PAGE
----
In such cases one would increase the diameter of pipes, taps and risers to get the same amount of water to the outlets without seeing a significant drop in pressure due to friction loss, turbulence at the main valve, etc.
To get some idea what this all means, take some hypothetical readings and plug them into the hycalc program using the double 2½ hydrant as the model. Assume the residual and pitot to be within 10% of each other. (Keep the relationship the same for both, e.g., if you have the residual 10% higher in one calc, keep it 10% higher for the others.)
You might start with a static pressure of 60 and a residual of 50 / pitot of 45. Then calc with a residual of 40 / pitot of 36. Then 30 / 27. Then 20 / 18. You can demonstrate the importance of sustaining good residual pressures and its effect on available flow.
Your 6¼ main hydrant valve will be about 25% more efficient than the 5¼ valve. If the water main can sustain good flows but is under low pressure and GPM output is of significant importance, the 6¼ main hydrant valve design makes more sense. Plus if later the body is changed out to a steamer hydrant or a steamer section is inserted below the double 2½ segment, the bury, valve and riser assembly can accommodate good steamer flows without digging the whole mess up and replacing it.
":O) Willis Lamm,
#27 - I am working on a feature film and the production designer would like to paint a couple of fire hydrants up to look as if they are from the east coast of the U.S. Apparently, he has seen some fire hydrants that have been painted up to look like soldiers, colonial soldiers I think. I have searched and searched with no luck. Do you have any idea where I might find a picture of these elusive fire hydrants?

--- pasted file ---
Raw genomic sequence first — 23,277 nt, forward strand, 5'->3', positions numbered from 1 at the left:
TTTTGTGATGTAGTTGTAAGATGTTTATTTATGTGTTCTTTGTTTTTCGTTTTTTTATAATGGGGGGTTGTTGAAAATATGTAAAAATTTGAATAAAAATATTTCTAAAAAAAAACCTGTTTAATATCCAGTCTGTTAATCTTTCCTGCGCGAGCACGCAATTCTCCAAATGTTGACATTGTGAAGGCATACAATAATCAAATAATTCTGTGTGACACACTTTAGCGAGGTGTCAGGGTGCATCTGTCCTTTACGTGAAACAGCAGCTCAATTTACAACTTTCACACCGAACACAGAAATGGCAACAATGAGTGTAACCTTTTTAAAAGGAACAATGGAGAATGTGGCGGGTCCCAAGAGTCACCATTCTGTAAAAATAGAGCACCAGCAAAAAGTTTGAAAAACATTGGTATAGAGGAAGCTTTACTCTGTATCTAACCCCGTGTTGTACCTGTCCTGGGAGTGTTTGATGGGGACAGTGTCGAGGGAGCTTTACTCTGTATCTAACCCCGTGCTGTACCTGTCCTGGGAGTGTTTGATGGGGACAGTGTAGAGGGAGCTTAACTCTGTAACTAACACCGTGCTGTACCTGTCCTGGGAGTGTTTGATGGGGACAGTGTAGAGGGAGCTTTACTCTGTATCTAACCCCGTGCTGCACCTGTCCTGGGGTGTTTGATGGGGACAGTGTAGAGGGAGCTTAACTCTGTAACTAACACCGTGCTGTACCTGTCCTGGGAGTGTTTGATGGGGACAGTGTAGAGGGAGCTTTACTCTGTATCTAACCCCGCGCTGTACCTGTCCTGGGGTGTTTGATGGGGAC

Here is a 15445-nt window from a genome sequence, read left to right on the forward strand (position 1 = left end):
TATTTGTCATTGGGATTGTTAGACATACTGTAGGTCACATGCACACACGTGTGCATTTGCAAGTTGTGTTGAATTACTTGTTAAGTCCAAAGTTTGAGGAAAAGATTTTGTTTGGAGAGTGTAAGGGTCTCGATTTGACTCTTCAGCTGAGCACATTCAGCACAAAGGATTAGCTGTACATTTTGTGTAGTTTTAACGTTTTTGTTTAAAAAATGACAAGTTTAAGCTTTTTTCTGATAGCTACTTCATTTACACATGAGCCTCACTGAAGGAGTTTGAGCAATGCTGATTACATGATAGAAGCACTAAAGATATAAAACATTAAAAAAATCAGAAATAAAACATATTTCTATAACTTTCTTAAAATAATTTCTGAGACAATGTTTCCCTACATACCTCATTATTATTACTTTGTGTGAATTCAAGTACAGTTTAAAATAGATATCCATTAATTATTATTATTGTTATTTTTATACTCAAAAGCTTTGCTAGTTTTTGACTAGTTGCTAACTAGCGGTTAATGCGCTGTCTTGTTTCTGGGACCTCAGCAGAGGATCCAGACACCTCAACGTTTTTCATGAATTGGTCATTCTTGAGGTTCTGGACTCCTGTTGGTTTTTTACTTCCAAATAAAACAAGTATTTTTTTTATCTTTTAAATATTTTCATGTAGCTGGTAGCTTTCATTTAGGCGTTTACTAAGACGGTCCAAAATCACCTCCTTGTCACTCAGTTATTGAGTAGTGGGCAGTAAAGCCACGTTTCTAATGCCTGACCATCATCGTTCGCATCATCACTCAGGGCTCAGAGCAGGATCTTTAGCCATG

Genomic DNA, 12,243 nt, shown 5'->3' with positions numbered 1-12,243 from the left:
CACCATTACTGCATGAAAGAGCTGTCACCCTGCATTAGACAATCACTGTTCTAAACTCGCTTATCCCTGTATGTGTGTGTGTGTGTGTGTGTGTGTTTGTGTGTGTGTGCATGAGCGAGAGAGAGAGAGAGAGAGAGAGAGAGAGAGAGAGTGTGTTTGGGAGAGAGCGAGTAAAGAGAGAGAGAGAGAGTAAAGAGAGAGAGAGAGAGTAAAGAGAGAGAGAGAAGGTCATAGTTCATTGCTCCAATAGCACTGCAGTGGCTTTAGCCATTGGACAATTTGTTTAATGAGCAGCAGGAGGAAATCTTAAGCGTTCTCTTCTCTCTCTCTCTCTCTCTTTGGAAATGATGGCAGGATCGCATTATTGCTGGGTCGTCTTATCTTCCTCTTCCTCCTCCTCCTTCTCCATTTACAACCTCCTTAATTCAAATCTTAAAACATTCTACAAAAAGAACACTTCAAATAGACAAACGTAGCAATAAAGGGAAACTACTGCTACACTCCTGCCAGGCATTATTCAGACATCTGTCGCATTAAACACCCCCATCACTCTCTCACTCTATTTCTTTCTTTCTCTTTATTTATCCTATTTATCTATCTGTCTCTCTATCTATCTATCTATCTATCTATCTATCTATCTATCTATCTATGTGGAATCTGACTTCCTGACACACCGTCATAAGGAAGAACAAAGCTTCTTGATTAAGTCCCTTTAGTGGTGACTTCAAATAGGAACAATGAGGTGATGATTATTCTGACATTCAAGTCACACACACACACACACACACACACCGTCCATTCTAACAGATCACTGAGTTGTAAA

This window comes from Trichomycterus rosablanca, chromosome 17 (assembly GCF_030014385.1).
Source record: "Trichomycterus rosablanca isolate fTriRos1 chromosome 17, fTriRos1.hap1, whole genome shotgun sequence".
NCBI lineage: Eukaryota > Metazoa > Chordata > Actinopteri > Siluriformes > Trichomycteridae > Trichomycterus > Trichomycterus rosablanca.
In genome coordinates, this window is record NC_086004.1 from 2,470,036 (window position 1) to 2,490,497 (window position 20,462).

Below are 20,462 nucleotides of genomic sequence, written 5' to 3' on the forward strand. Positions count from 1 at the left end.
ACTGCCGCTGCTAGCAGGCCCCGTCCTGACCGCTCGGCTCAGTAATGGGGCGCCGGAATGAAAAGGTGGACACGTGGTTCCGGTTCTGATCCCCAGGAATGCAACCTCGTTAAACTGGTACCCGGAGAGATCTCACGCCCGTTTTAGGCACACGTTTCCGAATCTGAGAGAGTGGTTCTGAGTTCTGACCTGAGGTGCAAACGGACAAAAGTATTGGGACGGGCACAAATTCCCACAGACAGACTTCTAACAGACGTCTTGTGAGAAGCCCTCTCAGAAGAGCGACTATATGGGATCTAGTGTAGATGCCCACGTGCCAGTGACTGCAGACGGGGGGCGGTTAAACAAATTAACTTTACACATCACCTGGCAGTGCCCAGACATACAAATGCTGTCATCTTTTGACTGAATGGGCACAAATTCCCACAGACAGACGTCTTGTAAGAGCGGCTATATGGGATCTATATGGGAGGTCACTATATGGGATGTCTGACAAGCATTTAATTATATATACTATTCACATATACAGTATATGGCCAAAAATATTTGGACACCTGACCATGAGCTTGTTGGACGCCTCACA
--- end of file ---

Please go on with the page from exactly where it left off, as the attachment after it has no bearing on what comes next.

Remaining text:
Although we don't have any images on hand, the year 1976 was noteworthy for many bicentennial theme hydrants; colonial soldiers, Uncle Sam, Betsy Ross, and the American flag are a few plausible paint schemes.
If you are wanting verisimilitude, such hydrants would work for any time frame from 1976 forward, as it appears that a few cities here and there have retained these decorated hydrants over the years, sometimes in a haphazard yet continuous fashion, as the tradition is neglected or abandoned, but then rediscovered or adopted in a neighboring town. These paint schemes are typically maintained by volunteers and fade rapidly with exposure to the elements. Our town's hydrants were briefly decorated in 1976, according to the water superintendent here, but have long since reverted back to the ordinary.